ImageMoverMD led by all-star team of medical experts, innovators
Some investors who spoke at the recent Wisconsin Early Stage Symposium said they like to invest first in the team and second in the technology.
If so, Middleton-based ImageMoverMD should be an investor’s dream.
ImageMoverMD was profiled as part of a new economy business profile series done this fall by UW-Madison students, and is led by four seasoned executives in health care technology. They are:
Mark Gehring, who is a medical technology developer and an innovative software engineer. Before joining ImageMoverMD, Gehring also co-founded Propeller Health, UltraVisual and Emageon, among other companies in the imaging and patient monitoring space.
Chief Technology Officer Richard Bruce is the co-founder. He has been actively involved in computing resource and network implementation for 20 years. His contributions to the team include optimizing the work flow and quality of the technologies through the development and integration of information that is processed through historical and recent data.
Gary Wendt is the co-founder and president of the company. With more than 20 years of experience he adds veteran skills in electrical engineering, business, internal medicine and radiology.
Thomas Pickard, chief executive officer of ImageMoverMD, has structured a company that strives to help society and in the world of medicine.
Pickard was previously with various companies that have allowed him to enhance his way of dealing with markets and health care. Before ImageMoverMD came about, Pickard was a part of six startups, as well as a successful Initial Public Offering.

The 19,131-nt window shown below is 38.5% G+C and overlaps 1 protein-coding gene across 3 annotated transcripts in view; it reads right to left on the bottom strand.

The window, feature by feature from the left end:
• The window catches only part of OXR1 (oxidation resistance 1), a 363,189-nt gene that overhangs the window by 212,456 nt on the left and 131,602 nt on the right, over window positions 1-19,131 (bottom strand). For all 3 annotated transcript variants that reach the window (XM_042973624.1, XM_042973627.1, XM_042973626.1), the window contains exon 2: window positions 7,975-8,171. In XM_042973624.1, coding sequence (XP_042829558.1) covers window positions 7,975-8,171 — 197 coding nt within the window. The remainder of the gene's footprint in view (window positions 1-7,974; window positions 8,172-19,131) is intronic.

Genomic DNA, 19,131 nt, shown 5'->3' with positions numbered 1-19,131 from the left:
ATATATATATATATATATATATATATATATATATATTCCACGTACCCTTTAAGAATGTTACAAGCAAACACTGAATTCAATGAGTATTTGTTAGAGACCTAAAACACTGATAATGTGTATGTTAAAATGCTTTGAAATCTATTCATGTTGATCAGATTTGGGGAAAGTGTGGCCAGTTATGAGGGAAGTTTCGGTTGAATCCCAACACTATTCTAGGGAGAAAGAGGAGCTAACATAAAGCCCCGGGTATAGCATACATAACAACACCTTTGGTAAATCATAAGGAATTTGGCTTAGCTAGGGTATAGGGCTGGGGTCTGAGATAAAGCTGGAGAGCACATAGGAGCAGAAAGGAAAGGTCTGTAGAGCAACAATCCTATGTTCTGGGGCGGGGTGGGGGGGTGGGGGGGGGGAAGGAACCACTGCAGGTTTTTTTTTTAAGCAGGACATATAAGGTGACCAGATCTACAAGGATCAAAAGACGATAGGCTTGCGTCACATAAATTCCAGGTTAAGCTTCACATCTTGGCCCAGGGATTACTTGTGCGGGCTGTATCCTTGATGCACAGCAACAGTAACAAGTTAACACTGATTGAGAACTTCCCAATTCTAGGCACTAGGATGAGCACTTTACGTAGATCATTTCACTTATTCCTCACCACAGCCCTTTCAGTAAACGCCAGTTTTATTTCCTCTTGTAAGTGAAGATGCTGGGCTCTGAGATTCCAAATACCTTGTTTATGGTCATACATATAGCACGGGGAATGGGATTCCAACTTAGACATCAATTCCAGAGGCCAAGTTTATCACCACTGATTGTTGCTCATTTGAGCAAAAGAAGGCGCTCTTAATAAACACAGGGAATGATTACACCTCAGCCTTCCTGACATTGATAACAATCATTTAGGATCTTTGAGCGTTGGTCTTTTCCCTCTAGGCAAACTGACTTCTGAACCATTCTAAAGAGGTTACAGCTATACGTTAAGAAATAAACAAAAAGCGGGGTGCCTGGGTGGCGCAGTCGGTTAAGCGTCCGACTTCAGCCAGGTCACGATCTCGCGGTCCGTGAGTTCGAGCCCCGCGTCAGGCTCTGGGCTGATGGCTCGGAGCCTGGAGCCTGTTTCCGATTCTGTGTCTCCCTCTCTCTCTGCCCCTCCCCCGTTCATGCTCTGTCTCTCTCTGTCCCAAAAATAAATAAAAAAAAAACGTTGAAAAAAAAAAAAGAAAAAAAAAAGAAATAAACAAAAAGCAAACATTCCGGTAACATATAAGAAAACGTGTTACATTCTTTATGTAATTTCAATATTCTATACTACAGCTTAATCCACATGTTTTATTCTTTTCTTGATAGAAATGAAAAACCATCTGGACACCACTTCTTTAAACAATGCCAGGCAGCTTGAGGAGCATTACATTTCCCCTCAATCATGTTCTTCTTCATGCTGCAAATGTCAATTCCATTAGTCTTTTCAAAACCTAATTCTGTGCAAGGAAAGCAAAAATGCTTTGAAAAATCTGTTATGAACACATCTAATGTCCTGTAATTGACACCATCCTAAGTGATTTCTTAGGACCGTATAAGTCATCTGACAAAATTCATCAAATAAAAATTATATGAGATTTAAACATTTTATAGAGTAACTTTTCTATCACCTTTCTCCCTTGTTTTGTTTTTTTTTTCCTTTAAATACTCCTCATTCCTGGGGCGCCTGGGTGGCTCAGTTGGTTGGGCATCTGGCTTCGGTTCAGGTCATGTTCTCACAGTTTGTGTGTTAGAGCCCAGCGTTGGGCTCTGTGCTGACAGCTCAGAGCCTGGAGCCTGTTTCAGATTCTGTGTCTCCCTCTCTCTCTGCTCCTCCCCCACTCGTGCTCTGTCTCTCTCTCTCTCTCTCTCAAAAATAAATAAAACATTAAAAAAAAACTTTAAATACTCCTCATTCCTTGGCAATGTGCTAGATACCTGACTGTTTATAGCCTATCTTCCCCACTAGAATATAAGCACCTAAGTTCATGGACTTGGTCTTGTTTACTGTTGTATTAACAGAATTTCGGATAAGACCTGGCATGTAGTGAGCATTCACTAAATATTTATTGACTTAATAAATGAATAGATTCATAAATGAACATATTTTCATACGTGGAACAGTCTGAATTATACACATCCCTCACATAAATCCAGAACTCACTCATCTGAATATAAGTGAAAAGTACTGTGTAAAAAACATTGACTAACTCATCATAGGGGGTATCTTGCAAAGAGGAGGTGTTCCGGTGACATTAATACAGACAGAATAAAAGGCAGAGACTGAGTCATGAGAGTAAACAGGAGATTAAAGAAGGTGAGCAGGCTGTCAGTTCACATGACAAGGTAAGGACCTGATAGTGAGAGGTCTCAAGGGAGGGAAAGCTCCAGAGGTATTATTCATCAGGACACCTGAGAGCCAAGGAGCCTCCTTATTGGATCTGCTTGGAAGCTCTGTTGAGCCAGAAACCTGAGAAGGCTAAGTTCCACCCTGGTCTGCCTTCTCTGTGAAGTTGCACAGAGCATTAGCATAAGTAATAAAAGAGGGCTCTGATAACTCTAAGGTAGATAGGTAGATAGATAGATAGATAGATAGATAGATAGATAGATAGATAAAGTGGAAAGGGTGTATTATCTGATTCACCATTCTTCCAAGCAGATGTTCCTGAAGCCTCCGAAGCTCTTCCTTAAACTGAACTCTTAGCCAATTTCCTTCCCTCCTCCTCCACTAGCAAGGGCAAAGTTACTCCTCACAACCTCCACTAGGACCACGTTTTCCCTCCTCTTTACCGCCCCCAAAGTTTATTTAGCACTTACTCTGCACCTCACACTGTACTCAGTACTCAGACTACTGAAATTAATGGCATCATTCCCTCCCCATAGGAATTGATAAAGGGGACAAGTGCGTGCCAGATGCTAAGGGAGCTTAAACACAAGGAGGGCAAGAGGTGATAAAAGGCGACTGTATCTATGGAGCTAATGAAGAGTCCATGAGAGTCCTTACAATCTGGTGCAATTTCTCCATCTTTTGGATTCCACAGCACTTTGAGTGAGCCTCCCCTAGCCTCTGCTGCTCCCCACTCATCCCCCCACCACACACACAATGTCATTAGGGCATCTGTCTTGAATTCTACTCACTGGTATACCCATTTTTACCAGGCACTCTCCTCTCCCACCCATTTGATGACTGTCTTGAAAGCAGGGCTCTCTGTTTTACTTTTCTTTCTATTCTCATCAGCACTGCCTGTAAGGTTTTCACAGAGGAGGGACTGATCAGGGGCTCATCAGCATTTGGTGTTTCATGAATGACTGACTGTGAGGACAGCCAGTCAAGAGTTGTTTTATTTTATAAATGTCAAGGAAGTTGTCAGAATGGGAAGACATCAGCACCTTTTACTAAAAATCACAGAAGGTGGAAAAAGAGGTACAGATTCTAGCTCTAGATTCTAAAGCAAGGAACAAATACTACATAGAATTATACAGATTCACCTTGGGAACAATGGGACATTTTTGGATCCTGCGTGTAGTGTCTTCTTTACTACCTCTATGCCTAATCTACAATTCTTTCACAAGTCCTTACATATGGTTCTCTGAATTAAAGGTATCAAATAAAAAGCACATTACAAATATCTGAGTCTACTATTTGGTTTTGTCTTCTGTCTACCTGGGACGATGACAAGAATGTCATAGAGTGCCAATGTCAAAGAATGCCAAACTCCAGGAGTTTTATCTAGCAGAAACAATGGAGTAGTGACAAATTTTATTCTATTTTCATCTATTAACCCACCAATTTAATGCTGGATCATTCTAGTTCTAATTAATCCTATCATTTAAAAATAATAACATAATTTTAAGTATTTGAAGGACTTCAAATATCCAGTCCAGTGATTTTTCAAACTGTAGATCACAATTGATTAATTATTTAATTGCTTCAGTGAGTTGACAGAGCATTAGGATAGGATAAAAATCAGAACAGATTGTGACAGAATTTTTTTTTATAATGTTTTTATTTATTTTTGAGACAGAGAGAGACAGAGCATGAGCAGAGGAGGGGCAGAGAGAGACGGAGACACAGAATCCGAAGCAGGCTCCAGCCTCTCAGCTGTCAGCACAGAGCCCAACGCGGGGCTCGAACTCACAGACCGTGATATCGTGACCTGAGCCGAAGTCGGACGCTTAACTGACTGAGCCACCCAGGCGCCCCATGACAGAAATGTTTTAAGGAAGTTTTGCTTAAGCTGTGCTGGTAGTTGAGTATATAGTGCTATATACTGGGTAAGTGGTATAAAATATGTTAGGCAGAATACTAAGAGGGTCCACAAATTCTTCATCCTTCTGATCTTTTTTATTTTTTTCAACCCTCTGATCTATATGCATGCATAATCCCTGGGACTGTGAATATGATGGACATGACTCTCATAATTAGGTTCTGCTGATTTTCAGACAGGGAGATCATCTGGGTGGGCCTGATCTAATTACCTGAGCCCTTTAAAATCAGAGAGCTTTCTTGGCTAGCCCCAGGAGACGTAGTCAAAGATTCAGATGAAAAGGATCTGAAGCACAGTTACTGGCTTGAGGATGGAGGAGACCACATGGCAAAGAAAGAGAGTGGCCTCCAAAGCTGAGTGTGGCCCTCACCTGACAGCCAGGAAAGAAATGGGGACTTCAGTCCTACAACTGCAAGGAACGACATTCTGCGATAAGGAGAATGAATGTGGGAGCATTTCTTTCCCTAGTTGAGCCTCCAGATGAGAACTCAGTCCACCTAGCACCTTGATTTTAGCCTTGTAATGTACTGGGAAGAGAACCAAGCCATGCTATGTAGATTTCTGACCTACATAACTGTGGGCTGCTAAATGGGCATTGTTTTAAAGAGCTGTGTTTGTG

ImageMoverMD has developed an integrated suite of software solutions that enable health-care professionals and patients alike to securely connect medical images to electronic health record systems. New medical devices can be captured using mobile phone technology, and existing medical devices can be uploaded from CD and DVD media using simple, browser-based technology.
Why is this important? Federal rules can come into play over the secure movement of medical images, which often represent private information about patients. According to a presentation by Pickard during the Early Stage Symposium, a 2013 survey of physicians found that half of all medical providers surveyed had taken patient photos on their personal mobile devices.
“This finding represents an enormous opportunity to solve a serious compliance issue,” Pickard told potential investors and others at the Nov. 16-17 conference in Madison.
The technology represents the latest innovation in electronic health records because it works more easily and efficiently for patients and doctors alike, rather than having tangible files that can easily be lost or stolen.
ImageMoverMD specializes in being quick, secure and simple. Pickard said a lot of the design stemmed from “watching trends within doctor visits and wanting to know how to help out the patient… and make their visit better and more effective in terms of getting the information needed in a timely fashion.”
Pickard said the target markets for ImageMoverMD are about 1,500 secondary and tertiary hospitals in the United States and established electronic health record systems. ImageMoverMD would operate under a subscription system with monthly fees that vary by hospital size.
Compliance with federal rules, integration with existing systems and simplicity are ImageMoverMD’s advantages, he said.
“ImageMover provides a consistent user experience,” Pickard said. “When combined with our [intellectual property] position, these advantages are sustainable over the long term.”
--By Corey Clement
Clement is a student in the UW-Madison Department of Life Sciences Communication.